She started the undergraduate teacher-licensure program, but “I got bored,” she said, laughing.
Her husband, Tyler Tarver, went through the MAT program first. He teaches math in the Heber Springs School District.
“I loved it,” she said about the MAT program. “It was more interesting than the undergrad program.”
Amanda passed her licensure exams and received her provisional license. She taught at Sylvan Hills and in Cabot.
It was time for her to intern, but she resigned from the Cabot School District to have their son.
Now she’s doing an internship at the middle school in Heber Springs, and she plans to graduate in May with her Master of Arts degree in teaching.
That will be the end of her time in the classroom for a while, because the couple’s second child is due at the end of May.
“I’m going to stay at home until they go to school,” she said.
Sean Livingston, 25, and his brother Chris Livingston, 36, are both enrolled in the Master of Arts in Teaching program.
Sean graduated in 2008from UCA with a degree in digital film making, but his plan now is to teach middle school English.
“At the time, I was pretty much really interested in film making. I’m a big fan of movies and stuff,” he said.
“At first it was all fun and easy, but I think by the time I graduated - it was the spring semester of 2008 - is when I found a little bit of difficulty with it.”
Sean said one of his strengths is in English.
“I am a writer. I spend a lot of my free time writing stories,” he said.
“I come from a long history of family members who were teachers,” he added, including his sister, Tiffany, and their late grandmother and grandfather.
Sean has observed in the classroom of a fifth-grade teacher in the Mayflower School District.
“It’s the best school. I’m hoping to be able to teach there,” he said. “The people there are great.”
Chris worked at Southwest Airlines for nine years after high school, then went to college at the same time as his brother.
“We actually have been going to UCA together since 2004 and started the MAT program at the same time, so it’s been kind of cool,” he said.
Chris thought about attending law school, but he said he decided to go the teaching route.
He majored in history at UCA.
“I love history; that’s my favorite subject,” he said.
Chris also did his practicum in Mayflower, in a sixth grade American history class.
“I loved it. The kids are great. I really learned a great deal,” he said.
Benson said students must have 75 hours of experience teaching in a school.
The internship part of the program is more like traditional student teaching, working 8 a.m. to 4:30 p.m.
“The huge difference” between the MAT program and the traditional one, Benson said, “is that at any time in the program, if they have passed the licensure exam, … they can teach with a provisional license.”
Benson said about 70 percent of students in the two year program have teaching jobs and come to classes at night to get their master’s in teaching.
“It’s like on-the-job training,” she said.
“In the beginning, all our teachers had jobs,” she said. “What has kind of happened through the years, because of the economy, teachers aren’t retiring.”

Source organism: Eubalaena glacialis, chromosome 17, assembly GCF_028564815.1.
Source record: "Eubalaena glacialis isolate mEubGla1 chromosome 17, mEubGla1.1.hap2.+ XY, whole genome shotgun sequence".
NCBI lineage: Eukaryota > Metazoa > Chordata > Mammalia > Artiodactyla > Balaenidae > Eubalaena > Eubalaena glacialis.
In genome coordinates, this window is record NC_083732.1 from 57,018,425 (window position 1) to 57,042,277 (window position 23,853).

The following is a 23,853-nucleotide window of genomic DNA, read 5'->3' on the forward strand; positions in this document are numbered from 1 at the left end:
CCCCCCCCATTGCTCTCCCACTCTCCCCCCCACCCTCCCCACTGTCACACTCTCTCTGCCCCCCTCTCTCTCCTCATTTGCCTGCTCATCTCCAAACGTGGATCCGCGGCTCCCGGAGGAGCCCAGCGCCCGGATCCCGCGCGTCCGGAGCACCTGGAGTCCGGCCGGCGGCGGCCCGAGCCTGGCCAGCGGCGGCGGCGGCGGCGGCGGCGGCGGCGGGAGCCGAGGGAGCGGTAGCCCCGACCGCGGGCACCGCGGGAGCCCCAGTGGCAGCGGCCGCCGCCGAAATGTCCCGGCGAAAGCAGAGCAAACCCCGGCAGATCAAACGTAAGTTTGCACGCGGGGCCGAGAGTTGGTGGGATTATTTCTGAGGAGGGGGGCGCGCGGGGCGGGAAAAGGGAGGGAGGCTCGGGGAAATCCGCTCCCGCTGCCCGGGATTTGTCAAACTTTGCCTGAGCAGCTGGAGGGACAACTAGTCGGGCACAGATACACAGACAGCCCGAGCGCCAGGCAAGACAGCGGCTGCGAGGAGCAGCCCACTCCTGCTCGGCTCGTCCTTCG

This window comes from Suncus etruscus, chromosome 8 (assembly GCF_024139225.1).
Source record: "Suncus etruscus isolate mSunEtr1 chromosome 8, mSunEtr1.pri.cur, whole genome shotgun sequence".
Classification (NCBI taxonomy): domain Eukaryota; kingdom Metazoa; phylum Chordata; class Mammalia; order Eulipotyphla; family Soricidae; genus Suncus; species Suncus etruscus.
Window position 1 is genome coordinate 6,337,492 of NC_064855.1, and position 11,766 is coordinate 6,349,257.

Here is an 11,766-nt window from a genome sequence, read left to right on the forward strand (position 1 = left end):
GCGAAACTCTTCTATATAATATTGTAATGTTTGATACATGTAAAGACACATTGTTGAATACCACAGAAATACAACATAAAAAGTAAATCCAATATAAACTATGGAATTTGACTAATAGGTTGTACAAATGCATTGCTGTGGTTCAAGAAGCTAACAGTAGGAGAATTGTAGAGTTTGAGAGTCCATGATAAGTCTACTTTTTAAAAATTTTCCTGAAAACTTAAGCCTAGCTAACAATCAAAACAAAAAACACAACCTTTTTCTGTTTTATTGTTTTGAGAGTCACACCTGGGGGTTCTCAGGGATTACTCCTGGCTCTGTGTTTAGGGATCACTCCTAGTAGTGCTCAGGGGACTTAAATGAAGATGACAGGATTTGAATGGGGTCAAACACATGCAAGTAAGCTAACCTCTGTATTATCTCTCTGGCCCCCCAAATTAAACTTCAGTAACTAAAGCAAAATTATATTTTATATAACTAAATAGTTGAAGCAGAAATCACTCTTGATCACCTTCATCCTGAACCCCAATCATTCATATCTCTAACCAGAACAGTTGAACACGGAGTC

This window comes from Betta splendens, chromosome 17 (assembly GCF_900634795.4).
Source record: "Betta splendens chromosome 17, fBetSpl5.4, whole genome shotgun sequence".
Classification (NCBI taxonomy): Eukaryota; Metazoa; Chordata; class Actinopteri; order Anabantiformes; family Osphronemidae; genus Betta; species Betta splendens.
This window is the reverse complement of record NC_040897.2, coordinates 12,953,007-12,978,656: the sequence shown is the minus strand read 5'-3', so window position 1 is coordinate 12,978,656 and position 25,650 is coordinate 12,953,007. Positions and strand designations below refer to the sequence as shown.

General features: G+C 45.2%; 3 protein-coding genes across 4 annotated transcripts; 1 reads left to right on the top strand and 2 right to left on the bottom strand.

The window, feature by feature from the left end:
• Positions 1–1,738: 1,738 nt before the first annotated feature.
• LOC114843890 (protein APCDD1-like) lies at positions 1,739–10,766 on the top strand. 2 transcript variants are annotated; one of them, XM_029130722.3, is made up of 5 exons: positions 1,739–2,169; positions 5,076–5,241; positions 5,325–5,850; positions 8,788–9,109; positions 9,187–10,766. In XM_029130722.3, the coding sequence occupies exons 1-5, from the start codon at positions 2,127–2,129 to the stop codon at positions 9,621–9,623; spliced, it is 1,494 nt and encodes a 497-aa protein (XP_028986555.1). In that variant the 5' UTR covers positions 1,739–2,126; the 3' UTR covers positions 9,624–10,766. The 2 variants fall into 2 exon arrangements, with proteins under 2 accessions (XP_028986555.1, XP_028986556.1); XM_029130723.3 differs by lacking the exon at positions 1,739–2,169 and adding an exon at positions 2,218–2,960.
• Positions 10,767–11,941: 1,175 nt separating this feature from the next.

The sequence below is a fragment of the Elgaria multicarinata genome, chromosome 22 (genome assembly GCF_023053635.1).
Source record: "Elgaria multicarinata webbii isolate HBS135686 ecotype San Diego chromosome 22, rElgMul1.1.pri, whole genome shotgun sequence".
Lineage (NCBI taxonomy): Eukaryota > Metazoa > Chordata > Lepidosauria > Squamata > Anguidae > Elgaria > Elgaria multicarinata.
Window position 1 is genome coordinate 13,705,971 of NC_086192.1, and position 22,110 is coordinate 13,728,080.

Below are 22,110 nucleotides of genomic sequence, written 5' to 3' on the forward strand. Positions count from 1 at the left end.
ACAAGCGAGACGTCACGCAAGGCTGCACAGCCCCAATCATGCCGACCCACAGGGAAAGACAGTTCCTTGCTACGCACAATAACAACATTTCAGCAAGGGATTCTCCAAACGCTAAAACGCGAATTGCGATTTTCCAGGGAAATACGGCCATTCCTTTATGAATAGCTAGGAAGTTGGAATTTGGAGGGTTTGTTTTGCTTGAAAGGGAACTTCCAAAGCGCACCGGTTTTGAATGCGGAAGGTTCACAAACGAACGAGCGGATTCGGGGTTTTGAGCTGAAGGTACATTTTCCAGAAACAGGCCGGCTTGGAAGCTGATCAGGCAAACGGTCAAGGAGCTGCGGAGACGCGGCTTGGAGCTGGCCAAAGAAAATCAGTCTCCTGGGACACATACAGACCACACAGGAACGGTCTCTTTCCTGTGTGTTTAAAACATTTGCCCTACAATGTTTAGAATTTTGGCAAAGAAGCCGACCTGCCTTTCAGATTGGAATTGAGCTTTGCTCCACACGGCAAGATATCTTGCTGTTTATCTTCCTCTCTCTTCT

“The goal is to have a teaching job by your second year,” she said. “That way, you do your practicum in your own classroom.”
Students who don’t have a teaching job, especially those seeking elementary-school positions, are placed in public schools and assigned a cooperating teacher where they do student teaching for 16 weeks without pay.
Sean said he expects to finish the program in December, but he has to pass the licensure exams this summer before he receives an internship.
James Patrick will also finish in December, but he wants to have a teaching job in the fall.
He’d like either middle school social studies or a job teaching criminal justice at a vocational center.
Patrick did his practicum in the Mayflower School District, as well, and he substitute teaches every chance he gets.
Patrick said he enjoys finding out what strategies work with different students.
“A kid was acting up this morning,” Patrick said last week. He asked the student to go into the hall to talk with him.
Patrick asked the student if he worked, and the student told Patrick that he had a job laying sod.
“I said, ‘How would you like it if I came and ran my motorcycle across the sod you just laid?’
“The student said it would make him mad.
“I said, ‘Well, you’re running across my sod right now.I don’t run across your sod, and I don’t want you running across my sod.’ He said, ‘I understand.’”
Patrick said there are all kinds of ways to reach the students.
“Something I have enjoyed doing, I’ll take my guitar and play at lunch with the kids,” he said. “I love helping people - that’s the part I love about law, that I have the power to change some things - and I’ll still get that teaching.”
Patrick said some people seem surprised that he’s a lawyer who wants to teach.
“I tell them, ‘Find something that makes you happy. You’re going to have to do it for the next 40 years.’”
Senior writer Tammy Keith can be reached at (501) 327-0370 or firstname.lastname@example.org.
River Valley Ozark, Pages 139 on 03/11/2012